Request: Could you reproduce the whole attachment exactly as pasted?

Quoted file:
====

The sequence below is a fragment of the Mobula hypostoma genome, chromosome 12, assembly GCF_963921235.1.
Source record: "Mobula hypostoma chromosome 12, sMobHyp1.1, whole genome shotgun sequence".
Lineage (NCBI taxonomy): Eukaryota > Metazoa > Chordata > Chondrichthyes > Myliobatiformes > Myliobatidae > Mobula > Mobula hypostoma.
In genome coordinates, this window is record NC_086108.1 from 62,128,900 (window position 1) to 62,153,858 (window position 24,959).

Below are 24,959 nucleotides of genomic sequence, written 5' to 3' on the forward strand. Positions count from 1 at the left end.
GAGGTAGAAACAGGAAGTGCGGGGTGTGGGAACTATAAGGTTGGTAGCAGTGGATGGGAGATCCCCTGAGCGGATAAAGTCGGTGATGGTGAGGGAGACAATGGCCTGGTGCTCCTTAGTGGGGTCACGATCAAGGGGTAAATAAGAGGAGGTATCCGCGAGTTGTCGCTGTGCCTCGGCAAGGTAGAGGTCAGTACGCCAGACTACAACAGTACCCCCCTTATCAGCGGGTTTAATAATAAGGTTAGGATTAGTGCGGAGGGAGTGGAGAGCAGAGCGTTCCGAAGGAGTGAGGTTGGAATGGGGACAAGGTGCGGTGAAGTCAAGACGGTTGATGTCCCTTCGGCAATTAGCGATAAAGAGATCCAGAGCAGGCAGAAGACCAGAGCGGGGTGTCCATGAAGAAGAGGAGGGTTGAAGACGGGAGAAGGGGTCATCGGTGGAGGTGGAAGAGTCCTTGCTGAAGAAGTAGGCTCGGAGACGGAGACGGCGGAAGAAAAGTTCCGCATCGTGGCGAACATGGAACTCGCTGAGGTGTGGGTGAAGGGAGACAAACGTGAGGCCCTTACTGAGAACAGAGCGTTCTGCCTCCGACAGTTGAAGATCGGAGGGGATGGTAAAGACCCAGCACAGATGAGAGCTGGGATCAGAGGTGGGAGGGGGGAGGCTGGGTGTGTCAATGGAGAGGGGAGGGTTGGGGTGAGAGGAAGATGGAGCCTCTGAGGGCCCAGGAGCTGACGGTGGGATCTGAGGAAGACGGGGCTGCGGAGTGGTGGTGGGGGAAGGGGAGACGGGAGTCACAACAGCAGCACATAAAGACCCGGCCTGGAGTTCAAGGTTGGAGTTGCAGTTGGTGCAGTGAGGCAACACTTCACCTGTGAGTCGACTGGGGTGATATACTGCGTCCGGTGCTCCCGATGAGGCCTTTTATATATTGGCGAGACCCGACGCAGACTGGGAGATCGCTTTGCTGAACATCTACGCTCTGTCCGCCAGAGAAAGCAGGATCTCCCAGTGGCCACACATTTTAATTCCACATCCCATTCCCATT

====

The sequence below is a fragment of the Mobula hypostoma genome, chromosome 12, assembly GCF_963921235.1.
Source record: "Mobula hypostoma chromosome 12, sMobHyp1.1, whole genome shotgun sequence".
Lineage (NCBI taxonomy): Eukaryota > Metazoa > Chordata > Chondrichthyes > Myliobatiformes > Myliobatidae > Mobula > Mobula hypostoma.
In genome coordinates, this window is record NC_086108.1 from 62,128,900 (window position 1) to 62,153,858 (window position 24,959).

Below are 24,959 nucleotides of genomic sequence, written 5' to 3' on the forward strand. Positions count from 1 at the left end.
GAGGTAGAAACAGGAAGTGCGGGGTGTGGGAACTATAAGGTTGGTAGCAGTGGATGGGAGATCCCCTGAGCGGATAAAGTCGGTGATGGTGAGGGAGACAATGGCCTGGTGCTCCTTAGTGGGGTCACGATCAAGGGGTAAATAAGAGGAGGTATCCGCGAGTTGTCGCTGTGCCTCGGCAAGGTAGAGGTCAGTACGCCAGACTACAACAGTACCCCCCTTATCAGCGGGTTTAATAATAAGGTTAGGATTAGTGCGGAGGGAGTGGAGAGCAGAGCGTTCCGAAGGAGTGAGGTTGGAATGGGGACAAGGTGCGGTGAAGTCAAGACGGTTGATGTCCCTTCGGCAATTAGCGATAAAGAGATCCAGAGCAGGCAGAAGACCAGAGCGGGGTGTCCATGAAGAAGAGGAGGGTTGAAGACGGGAGAAGGGGTCATCGGTGGAGGTGGAAGAGTCCTTGCTGAAGAAGTAGGCTCGGAGACGGAGACGGCGGAAGAAAAGTTCCGCATCGTGGCGAACATGGAACTCGCTGAGGTGTGGGTGAAGGGAGACAAACGTGAGGCCCTTACTGAGAACAGAGCGTTCTGCCTCCGACAGTTGAAGATCGGAGGGGATGGTAAAGACCCAGCACAGATGAGAGCTGGGATCAGAGGTGGGAGGGGGGAGGCTGGGTGTGTCAATGGAGAGGGGAGGGTTGGGGTGAGAGGAAGATGGAGCCTCTGAGGGCCCAGGAGCTGACGGTGGGATCTGAGGAAGACGGGGCTGCGGAGTGGTGGTGGGGGAAGGGGAGACGGGAGTCACAACAGCAGCACATAAAGACCCGGCCTGGAGTTCAAGGTTGGAGTTGCAGTTGGTGCAGTGAGGCAACACTTCACCTGTGAGTCGACTGGGGTGATATACTGCGTCCGGTGCTCCCGATGAGGCCTTTTATATATTGGCGAGACCCGACGCAGACTGGGAGATCGCTTTGCTGAACATCTACGCTCTGTCCGCCAGAGAAAGCAGGATCTCCCAGTGGCCACACATTTTAATTCCACATCCCATTCCCATT